The goal of the Learning Locomotion Project was to use machine learning techniques to create autonomous control software for a robot quadruped such that it can traverse unknown rugged and complex terrains. As experimental platform, the LittleDog robot was chosen, which is about 30cm long and 20cm high, with three degrees of freedom per leg. The specifications for the project required that the robot should achieve a speed of at least 7.2 cm/s and climb over obstacles up to 10.7cm (for humans, this would correspond to obstacles of 50% body height which are traversed at slow walking speed). For additional information, follow the link to this article and the official project website.

The technical components of our approach included:

Bayesian Learning for state estimation and outlier removal

Imitation learning of behaviors

Reinforcement learning for behavior improvement

Learning foothold templates for planning where to step

Compliant floating base inverse dynamics control with force control at the feet

Predictive control of contact forces

Convex optimization for ZMP balancer

High speed semi-dynamic walking gait

Recovery reflexes

Below are publications that describe more details of our research. The ICRA 2010 paper was the Overall Best Paper Award Finalist, i.e., among the best 4 papers out of 2000 submissions.

Videos

Publications

Path Integral Reinforcement Learning

Problem Formulation Reinforcement Learning (RL) is, in theory, one of the most general approaches to learning control, as it can learn from rather uninformative rewards how to generate optimal actions for a given task^{1}. Among the main problems of RL are the the rather slow convergence to an optimal solution, the number of open parameters to be tuned, and the restricted suitability to rather low dimensional learning problems. Until recently, it has been unclear whether RL would ever scale to learning in normal movement systems, which have easily tens to hunderds of dimensions.

Approach With the goal to generate more scalable algorithms with higher efficiency and fewer open parameters, RL has recently moved towards combining classical techniques from optimal control and dynamic programming with modern learning techniques from statistical estimation theory. In this vein, this project investigated how to use the framework of stochastic optimal control with path integrals to derive a novel approach to RL with parameterized policies. While solidly grounded in value function estimation and optimal control based on the stochastic Hamilton-Jacobi-Bellman (HJB) equations, policy improvements can be transformed into an approximation problem of a path integral which has no open algorithmic parameters other than the magnitude of exploration noise. The resulting algorithm can be conceived of as model-based, semi-model-based, or even model free, depending on how the learning problem is structured. The update equations have no danger of numerical instabilites as neither matrix inversions nor gradient learning rates are required.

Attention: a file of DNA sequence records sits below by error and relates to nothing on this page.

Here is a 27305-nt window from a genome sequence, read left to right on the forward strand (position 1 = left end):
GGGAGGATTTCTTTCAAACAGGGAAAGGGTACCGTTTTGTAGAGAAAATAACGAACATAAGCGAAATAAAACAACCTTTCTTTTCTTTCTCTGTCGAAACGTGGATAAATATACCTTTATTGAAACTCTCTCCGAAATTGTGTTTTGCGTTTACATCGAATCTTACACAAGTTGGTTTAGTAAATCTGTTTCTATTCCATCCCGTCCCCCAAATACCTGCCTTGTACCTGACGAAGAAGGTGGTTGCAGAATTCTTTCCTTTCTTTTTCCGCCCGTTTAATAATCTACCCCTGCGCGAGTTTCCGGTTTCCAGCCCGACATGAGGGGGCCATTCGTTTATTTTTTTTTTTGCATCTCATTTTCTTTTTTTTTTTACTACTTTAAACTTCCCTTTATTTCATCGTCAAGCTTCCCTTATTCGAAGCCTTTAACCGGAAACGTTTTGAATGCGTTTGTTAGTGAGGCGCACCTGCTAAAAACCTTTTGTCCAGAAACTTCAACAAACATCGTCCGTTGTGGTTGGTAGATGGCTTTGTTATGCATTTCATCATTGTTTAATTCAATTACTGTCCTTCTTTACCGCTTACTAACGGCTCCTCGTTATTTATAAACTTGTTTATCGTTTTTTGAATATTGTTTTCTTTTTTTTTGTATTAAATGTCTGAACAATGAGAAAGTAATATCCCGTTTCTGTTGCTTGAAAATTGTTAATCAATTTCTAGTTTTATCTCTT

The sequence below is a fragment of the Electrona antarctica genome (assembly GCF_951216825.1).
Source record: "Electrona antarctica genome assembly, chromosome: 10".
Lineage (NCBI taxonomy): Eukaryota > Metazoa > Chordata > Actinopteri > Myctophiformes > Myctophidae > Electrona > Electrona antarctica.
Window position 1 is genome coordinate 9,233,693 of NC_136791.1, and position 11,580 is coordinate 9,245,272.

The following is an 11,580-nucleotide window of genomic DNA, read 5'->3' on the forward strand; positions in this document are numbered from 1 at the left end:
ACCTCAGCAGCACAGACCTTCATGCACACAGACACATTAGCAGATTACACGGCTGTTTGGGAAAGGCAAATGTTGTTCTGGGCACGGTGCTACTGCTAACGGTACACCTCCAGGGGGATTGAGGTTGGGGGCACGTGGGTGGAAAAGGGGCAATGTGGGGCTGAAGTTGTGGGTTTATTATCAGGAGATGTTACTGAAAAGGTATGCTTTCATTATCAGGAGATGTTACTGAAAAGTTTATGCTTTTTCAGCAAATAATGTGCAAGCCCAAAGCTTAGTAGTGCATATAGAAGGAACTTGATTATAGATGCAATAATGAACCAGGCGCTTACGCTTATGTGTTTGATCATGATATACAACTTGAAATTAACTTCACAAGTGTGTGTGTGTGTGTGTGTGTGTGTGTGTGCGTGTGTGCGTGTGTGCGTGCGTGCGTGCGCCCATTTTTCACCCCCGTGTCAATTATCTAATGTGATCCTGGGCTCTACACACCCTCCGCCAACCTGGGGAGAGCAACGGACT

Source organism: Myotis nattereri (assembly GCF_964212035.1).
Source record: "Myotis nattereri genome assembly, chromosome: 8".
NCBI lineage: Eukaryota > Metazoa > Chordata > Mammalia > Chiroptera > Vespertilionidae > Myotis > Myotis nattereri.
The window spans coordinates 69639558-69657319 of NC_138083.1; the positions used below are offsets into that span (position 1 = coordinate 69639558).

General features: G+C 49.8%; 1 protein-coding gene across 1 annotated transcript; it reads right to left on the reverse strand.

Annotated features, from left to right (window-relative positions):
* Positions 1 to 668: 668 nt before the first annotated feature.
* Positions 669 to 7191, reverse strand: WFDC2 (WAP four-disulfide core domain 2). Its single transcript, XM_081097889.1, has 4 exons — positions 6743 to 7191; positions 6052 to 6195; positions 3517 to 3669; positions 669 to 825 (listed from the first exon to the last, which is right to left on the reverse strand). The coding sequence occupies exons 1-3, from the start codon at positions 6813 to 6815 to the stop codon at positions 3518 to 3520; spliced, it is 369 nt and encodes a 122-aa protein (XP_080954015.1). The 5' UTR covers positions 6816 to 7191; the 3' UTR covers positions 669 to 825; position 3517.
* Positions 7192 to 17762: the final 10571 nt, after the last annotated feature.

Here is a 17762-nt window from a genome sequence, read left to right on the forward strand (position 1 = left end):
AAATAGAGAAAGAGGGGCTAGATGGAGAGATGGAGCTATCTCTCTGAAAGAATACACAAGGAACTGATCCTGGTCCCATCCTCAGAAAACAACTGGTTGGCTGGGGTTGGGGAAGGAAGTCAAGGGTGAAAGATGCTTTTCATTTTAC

Results Our new algorithm, called Policy Improvement with Pagh Iintegrals (PI^{2}) [566], demon- strated interesting similarities with previous RL research in the framework of probability matching and provides intuition why the slightly heuristically motivated probability matching approach can actually perform well. Empirical evaluations demonstrated significant performance improvements over gradient-based policy learning and scalability to high-dimensional control problems. Figure 7.10 illustrates an experiment on a simulated 12 degree-of-freedom robot dog learning how to jump over gap in front of it in a remarkably small number of trials.

Figure 7.10: The top images show a real robot dog jumping over a gap in the ground, and a simulated robot dog attempting the same task. The bottom figure illustrates the learning curve of the simulated robot dog learning how to jumpt as far and effectively as possible over the gap. Within about 10-20 trials, the robot learned to improve its jump by about one body length, which made jump- ing very effective and 100% successful. The learning speed of about 10-20 trials for tuning about 600 open parameters with re- inforcement learning is quite remarkable.

Discussion and Future Outlook We believe that PI^{2} offers currently one of the most efficient, numerically robust, and easy to implement algorithms for RL based on trajectory roll-outs. Future work will explore this algorithm in many more learning control scenarios, in particular how to learn feedback controllers from arbitrary sensory feedback variables.

^{1} Sutton, R.S. & Barto, A.G., 1998. Reinforcement learning : An introduction, Cambridge: MIT Press.